Marinda Avenant

Marinda Avenant

Marinda holds a Masters in Environmental Management from the University of the Free State where she lectures in several postgraduate programmes. Her fields of interest include aquatic biomonitoring, environmental water assessments and integrated water management, with a specific focus on non-perennial rivers. Her doctoral study investigates the role of fish communities as indicators in the determination of the water requirements in non-perennial rivers.

The Role of Fish in a Suite of Indicators for Assessing the Environmental Water Requirements of Non-Perennial Rivers: Case Studies from South Africa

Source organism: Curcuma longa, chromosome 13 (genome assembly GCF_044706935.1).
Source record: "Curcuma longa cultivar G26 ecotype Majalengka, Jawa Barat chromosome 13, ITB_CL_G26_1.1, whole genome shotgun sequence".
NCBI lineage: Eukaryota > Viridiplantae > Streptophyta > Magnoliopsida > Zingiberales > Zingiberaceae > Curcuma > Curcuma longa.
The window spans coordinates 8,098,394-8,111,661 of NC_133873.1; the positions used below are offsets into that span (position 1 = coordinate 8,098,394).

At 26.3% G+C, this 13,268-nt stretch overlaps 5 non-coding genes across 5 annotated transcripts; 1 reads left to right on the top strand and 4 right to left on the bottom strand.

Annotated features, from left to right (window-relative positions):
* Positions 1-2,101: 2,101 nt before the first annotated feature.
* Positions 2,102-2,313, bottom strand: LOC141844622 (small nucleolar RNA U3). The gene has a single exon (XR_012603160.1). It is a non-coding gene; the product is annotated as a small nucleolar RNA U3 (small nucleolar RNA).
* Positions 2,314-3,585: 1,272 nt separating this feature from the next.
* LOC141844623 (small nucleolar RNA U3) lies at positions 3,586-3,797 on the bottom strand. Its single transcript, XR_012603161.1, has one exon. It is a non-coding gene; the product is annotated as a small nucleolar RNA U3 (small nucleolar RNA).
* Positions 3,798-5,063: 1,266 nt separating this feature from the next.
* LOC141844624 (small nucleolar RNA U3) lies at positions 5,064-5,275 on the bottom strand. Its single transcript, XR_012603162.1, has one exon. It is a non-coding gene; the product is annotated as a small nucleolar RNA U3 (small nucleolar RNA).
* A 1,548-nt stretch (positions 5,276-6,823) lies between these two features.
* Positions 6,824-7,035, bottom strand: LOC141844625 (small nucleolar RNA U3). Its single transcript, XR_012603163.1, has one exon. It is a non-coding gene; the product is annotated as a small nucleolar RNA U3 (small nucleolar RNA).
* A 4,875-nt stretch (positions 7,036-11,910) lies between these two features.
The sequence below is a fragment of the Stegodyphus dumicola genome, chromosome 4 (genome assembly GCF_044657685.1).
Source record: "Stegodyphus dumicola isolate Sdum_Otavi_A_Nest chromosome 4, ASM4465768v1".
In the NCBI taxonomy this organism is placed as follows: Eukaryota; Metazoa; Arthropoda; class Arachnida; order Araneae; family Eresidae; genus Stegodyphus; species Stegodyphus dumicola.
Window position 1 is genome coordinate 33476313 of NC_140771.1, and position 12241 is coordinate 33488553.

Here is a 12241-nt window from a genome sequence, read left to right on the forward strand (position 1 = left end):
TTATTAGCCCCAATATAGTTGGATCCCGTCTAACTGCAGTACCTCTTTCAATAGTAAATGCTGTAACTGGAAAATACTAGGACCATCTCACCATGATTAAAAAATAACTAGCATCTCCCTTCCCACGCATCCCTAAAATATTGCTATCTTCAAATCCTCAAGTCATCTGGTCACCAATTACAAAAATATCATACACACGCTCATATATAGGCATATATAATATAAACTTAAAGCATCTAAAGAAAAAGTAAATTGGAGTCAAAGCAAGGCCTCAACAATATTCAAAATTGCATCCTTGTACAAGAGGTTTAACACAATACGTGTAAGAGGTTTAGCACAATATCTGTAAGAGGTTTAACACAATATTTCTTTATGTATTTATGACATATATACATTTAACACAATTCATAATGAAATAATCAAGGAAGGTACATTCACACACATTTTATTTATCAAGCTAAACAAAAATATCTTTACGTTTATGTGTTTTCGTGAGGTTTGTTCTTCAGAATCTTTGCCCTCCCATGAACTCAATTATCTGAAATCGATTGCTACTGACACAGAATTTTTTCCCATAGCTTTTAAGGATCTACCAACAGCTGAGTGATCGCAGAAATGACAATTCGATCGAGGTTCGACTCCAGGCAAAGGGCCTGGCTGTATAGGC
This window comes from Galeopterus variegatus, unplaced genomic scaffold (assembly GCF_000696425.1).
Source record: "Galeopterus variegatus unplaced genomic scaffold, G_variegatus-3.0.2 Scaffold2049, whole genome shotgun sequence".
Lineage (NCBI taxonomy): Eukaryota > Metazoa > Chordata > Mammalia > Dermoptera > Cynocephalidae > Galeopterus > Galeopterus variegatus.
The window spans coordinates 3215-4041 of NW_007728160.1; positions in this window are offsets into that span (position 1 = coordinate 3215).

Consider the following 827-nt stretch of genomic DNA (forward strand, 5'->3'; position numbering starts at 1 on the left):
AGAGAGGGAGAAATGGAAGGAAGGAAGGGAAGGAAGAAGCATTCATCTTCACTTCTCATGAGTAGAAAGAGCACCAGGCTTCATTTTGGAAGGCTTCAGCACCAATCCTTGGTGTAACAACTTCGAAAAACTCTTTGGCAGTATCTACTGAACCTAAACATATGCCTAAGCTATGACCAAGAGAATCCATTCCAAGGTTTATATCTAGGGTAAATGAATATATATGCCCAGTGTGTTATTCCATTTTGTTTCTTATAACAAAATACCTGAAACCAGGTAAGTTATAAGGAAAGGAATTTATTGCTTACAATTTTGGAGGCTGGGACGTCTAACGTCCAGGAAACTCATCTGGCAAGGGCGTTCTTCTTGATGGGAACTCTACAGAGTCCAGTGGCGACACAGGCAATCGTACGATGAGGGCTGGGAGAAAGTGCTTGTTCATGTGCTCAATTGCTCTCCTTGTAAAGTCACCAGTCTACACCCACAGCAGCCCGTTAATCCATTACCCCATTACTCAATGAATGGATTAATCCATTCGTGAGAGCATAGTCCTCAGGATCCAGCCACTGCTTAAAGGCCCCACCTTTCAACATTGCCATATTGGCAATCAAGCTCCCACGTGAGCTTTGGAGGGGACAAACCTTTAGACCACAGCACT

Fish are considered very useful biological indicators, and have been used as key indicators in instream flow assessments since the beginning. By law, environmental water assessments (EWAs) in South Africa have to consider the environmental water requirements (EWRs) of the whole ecosystem. The holistic EWA methodologies developed in South Africa therefore make use of a suite of indicators that include biological response indicators such as riparian vegetation, aquatic macroinvertebrates and fish communities. Previous studies have shown that existing methods have been developed for use in perennial rivers, and are ill-suited for use in non-perennial rivers. A multi-disciplinary team under the leadership of the Centre for Environmental Management has developed DRIFT-Arid, a dedicated methodology for determining EWRs in NP rivers, over a period of eight years. It is a comprehensive, multi-disciplinary approach that captures specialists’ knowledge of a catchment in a structured database that is then used to predict the ecological and socio-economic impacts of future flow management options. Central to the method is the selection of a range of indicators that captures the unique attributes of a river ecosystem. Predictions are made on how these indicators are likely to respond to changes in the flow regime, as well as to changes induced by other indicators. This approach was successfully tested on an ephemeral tributary of the Orange River, the Seekoei, and a semi-permanent tributary of the Limpopo River, the Mokolo. This contribution focuses on the role of fish communities in assessing the EWRs in NP rivers. The practicality and usefulness of including fish as an indicator in southern African NP rivers are assessed. Fish communities in these systems are depauperate and hardy with generalised environmental requirements. Associated constraints, including difficulties with using score-based methods, are discussed and the inclusion of fish in the suite of indicators is motivated.

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